Marion County Small Claims Court, Texas

Do I need A Lawyer?

You are allowed to hire an attorney (Texas Government Code Section 28.003), however, most small claims court parties choose to represent themselves. The reasoning behind this is because the amount is $10,000 or less, hiring an attorney becomes cost prohibitive. You are not required to have an attorney, but you are allowed one. (Government Code 28.003).

Judges for Small Claims Court Cases in Marion County

A Justice of the Peace for Marion County hears small claims court cases for Marion County.

What can I expect at trial?

Small claims court trials are very informal compared to a regular civil trial. This allows the trials to be conducted in a much more informal fashion. Generally the judge will ask questions to help develop the facts and understand the context and circumstances surrounding the case. A small claims court trial is much quicker, often lasting between 15-20 minutes. If a jury trial is required, the trial could last a few hours.

Small Claims Court Clerk

We recommend contacting the Marion County court clerk before proceeding down to the courthouse to file your action. The clerk is knowledgeable at all of the procedures and will be able to inform you of any specific local procedures for Marion County. We recommend calling the clerk’s office to ensure the courthouse is open. Also, while the clerk can answer questions about procedures, the clerk cannot give legal advice.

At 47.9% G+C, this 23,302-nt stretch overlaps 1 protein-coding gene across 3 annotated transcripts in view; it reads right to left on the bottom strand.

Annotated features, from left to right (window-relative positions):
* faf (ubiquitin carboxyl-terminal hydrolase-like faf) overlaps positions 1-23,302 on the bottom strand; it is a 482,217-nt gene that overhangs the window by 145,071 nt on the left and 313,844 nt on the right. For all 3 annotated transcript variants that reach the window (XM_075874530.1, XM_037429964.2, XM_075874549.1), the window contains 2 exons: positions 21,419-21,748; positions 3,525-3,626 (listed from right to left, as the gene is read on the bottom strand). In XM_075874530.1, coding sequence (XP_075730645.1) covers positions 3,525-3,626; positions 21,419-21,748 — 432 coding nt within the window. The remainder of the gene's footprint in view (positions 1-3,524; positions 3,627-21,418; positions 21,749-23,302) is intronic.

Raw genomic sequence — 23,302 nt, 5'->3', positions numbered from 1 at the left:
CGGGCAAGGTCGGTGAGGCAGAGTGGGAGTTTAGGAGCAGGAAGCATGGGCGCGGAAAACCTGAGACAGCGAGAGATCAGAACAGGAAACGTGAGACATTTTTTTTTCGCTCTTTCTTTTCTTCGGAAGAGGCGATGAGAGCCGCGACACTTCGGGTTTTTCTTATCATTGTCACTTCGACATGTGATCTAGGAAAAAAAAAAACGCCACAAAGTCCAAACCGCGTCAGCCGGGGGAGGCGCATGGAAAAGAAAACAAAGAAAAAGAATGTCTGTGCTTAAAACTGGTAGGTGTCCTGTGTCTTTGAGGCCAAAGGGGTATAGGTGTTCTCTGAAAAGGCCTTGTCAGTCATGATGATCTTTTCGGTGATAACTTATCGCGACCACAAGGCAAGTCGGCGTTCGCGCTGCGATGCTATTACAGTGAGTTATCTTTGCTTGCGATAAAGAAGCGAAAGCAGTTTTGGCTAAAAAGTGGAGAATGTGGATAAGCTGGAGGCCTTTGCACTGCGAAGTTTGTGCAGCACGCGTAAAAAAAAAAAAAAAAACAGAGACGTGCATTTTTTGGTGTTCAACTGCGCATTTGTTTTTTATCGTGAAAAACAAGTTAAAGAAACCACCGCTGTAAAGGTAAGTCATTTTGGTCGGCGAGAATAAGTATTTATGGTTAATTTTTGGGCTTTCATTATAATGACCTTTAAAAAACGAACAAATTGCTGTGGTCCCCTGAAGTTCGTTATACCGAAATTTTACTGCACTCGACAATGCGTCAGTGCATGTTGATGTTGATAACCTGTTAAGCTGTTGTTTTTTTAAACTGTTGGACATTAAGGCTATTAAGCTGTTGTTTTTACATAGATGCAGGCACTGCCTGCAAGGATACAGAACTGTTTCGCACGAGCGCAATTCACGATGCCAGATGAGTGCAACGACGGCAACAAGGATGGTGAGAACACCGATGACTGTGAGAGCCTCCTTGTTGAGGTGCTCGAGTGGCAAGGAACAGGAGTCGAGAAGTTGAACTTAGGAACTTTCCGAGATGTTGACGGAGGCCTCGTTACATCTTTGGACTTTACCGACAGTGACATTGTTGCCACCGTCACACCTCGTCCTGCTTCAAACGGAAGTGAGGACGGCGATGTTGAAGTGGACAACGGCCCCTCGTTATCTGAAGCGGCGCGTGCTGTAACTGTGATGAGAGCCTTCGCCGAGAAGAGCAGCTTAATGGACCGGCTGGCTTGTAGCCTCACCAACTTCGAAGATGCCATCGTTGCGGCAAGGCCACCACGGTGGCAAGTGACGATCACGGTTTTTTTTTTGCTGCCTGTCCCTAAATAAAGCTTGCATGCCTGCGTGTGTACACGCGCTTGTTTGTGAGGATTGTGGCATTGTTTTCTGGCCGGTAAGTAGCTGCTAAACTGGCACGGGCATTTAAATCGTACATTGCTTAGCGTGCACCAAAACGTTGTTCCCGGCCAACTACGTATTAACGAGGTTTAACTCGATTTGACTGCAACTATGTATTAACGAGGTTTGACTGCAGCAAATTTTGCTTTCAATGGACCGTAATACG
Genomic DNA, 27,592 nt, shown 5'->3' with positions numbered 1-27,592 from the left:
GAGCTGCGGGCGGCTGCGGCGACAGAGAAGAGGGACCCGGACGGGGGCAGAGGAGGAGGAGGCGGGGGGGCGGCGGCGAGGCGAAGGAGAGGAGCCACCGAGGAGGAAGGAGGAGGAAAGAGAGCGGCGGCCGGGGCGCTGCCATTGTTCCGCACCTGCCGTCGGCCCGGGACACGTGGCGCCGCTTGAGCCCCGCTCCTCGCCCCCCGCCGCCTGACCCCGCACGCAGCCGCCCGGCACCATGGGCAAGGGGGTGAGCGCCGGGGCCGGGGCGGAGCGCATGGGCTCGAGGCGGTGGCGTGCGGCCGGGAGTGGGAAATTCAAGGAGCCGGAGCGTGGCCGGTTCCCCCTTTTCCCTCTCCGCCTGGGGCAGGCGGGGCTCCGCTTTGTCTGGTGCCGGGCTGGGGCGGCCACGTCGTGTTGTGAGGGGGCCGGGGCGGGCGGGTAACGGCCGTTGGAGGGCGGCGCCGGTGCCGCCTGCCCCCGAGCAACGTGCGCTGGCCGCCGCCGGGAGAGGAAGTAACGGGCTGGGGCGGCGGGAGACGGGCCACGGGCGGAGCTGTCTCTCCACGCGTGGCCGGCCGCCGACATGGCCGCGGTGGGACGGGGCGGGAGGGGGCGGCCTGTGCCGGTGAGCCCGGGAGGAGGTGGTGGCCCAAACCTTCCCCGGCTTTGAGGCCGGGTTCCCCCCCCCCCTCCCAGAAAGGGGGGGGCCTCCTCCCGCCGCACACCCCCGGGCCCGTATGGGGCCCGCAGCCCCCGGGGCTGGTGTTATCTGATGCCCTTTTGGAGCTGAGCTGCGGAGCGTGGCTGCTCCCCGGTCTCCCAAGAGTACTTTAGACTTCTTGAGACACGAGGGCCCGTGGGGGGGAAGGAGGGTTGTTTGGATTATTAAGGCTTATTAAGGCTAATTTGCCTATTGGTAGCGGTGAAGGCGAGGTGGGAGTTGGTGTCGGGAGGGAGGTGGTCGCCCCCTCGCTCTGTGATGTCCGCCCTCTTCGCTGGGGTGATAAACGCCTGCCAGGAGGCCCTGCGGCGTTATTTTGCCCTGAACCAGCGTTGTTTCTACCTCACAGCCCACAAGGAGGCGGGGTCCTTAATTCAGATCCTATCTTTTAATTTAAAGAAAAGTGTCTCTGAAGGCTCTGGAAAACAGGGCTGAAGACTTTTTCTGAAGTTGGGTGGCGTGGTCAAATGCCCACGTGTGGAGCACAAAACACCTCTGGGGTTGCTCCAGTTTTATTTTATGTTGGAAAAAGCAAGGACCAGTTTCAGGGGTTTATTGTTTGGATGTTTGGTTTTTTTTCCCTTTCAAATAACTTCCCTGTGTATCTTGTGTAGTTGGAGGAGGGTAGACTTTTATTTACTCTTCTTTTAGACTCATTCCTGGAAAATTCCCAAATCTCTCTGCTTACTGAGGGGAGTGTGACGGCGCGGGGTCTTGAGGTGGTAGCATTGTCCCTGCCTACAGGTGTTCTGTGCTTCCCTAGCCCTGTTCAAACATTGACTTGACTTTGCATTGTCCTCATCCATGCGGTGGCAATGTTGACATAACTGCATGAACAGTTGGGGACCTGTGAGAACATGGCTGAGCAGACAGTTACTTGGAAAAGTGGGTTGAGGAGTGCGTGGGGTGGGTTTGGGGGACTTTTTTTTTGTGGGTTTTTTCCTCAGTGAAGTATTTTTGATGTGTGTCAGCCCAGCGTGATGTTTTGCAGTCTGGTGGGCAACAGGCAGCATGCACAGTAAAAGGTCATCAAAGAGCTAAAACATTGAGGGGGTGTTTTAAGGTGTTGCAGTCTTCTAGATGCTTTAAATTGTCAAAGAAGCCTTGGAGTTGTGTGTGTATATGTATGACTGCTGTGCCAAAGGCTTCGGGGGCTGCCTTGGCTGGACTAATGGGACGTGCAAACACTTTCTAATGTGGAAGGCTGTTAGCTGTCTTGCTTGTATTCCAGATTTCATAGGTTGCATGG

Types of Cases

A variety of cases are handled in small claims court. Cases include damages from an automobile accident, a security deposit from a landlord, or breach of a contract. The only types of cases that are prohibited are an assignment of a claim (whereby you transfer your interest in a case for someone else to collect), a divorce, or a case filed by a collection agency or agents.

Can I appeal my case?

Appeals are allowed if the amount of the award exceeds $250.00.

Limit (or Jurisdiction) of Small Claims Court

A plaintiff cannot demand more than $10,000 in their action. (Texas Government Code 28.093). Additionally, a small claims court plaintiff can only ask the court for monetary relief. The court has no authority to issue an injunctive or equitable award. Say your landscaper breaks a sprinkler head. You can ask the court for money to replace the sprinkler head, but you cannot ask the court for an order requiring the landscaper to physically replace the sprinkler head. You could only ask the court for an award of money. Marion County Small Claims Court cases are heard in 2 courthouses in Marion County.

Marion County Small Claims Court

Marion County Small Claims Court

Where do I file my small claims court case?

In order to follow correct procedure, a small claims case needs to be filed in the proper county and precinct. In Texas, the action is filed in the County and Precinct where the defendants reside or where a contract was to be performed. (Government Code Section 28.011).

Marion County Court Locations

The precinct map for Marion County can be found here.

Precinct 1 Place 1 Courthouse in the City of Jefferson

This courthouse is located at:

114 W Austin St, Rm 204
Jefferson, TX 75657

This courthouse handles cases for Precinct 1 Place 1. The court’s website can be found here. The phone number for the court is (903)665-2392.

Precinct 2 Place 1 Courthouse in the City of Jefferson

This courthouse is located at:

8249 State Hwy 49
Jefferson, TX 75657

This courthouse handles cases for Precinct 2 Place 1. The court’s website can be found here. The phone number for the court is (903)665-3581.

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